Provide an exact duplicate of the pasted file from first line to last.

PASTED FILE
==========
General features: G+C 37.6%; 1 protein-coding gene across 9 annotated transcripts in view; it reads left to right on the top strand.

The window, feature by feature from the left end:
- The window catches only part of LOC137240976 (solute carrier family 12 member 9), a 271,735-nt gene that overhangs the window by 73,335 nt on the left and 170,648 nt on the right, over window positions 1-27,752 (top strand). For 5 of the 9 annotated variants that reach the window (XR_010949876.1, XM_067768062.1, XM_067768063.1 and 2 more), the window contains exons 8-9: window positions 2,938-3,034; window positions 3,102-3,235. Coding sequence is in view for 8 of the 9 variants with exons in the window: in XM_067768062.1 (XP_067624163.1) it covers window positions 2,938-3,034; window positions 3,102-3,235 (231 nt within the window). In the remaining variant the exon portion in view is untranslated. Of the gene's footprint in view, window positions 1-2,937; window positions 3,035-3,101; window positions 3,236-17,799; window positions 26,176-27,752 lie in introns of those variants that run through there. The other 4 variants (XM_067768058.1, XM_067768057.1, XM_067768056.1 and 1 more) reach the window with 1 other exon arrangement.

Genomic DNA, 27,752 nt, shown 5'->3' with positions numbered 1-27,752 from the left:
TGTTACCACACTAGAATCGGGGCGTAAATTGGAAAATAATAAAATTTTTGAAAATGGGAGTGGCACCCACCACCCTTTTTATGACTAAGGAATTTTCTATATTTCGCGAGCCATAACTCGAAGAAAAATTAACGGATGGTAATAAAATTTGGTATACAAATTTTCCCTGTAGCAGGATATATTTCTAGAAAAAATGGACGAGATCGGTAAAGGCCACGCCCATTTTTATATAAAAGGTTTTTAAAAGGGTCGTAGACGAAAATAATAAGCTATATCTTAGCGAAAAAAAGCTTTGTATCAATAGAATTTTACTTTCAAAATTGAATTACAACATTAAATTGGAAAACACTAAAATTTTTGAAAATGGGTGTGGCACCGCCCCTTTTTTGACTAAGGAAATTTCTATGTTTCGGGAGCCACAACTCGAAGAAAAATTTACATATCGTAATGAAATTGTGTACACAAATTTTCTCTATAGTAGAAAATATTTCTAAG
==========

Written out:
General features: G+C 37.6%; 1 protein-coding gene across 9 annotated transcripts in view; it reads left to right on the top strand.

The window, feature by feature from the left end:
- The window catches only part of LOC137240976 (solute carrier family 12 member 9), a 271,735-nt gene that overhangs the window by 73,335 nt on the left and 170,648 nt on the right, over window positions 1-27,752 (top strand). For 5 of the 9 annotated variants that reach the window (XR_010949876.1, XM_067768062.1, XM_067768063.1 and 2 more), the window contains exons 8-9: window positions 2,938-3,034; window positions 3,102-3,235. Coding sequence is in view for 8 of the 9 variants with exons in the window: in XM_067768062.1 (XP_067624163.1) it covers window positions 2,938-3,034; window positions 3,102-3,235 (231 nt within the window). In the remaining variant the exon portion in view is untranslated. Of the gene's footprint in view, window positions 1-2,937; window positions 3,035-3,101; window positions 3,236-17,799; window positions 26,176-27,752 lie in introns of those variants that run through there. The other 4 variants (XM_067768058.1, XM_067768057.1, XM_067768056.1 and 1 more) reach the window with 1 other exon arrangement.

Genomic DNA, 27,752 nt, shown 5'->3' with positions numbered 1-27,752 from the left:
TGTTACCACACTAGAATCGGGGCGTAAATTGGAAAATAATAAAATTTTTGAAAATGGGAGTGGCACCCACCACCCTTTTTATGACTAAGGAATTTTCTATATTTCGCGAGCCATAACTCGAAGAAAAATTAACGGATGGTAATAAAATTTGGTATACAAATTTTCCCTGTAGCAGGATATATTTCTAGAAAAAATGGACGAGATCGGTAAAGGCCACGCCCATTTTTATATAAAAGGTTTTTAAAAGGGTCGTAGACGAAAATAATAAGCTATATCTTAGCGAAAAAAAGCTTTGTATCAATAGAATTTTACTTTCAAAATTGAATTACAACATTAAATTGGAAAACACTAAAATTTTTGAAAATGGGTGTGGCACCGCCCCTTTTTTGACTAAGGAAATTTCTATGTTTCGGGAGCCACAACTCGAAGAAAAATTTACATATCGTAATGAAATTGTGTACACAAATTTTCTCTATAGTAGAAAATATTTCTAAG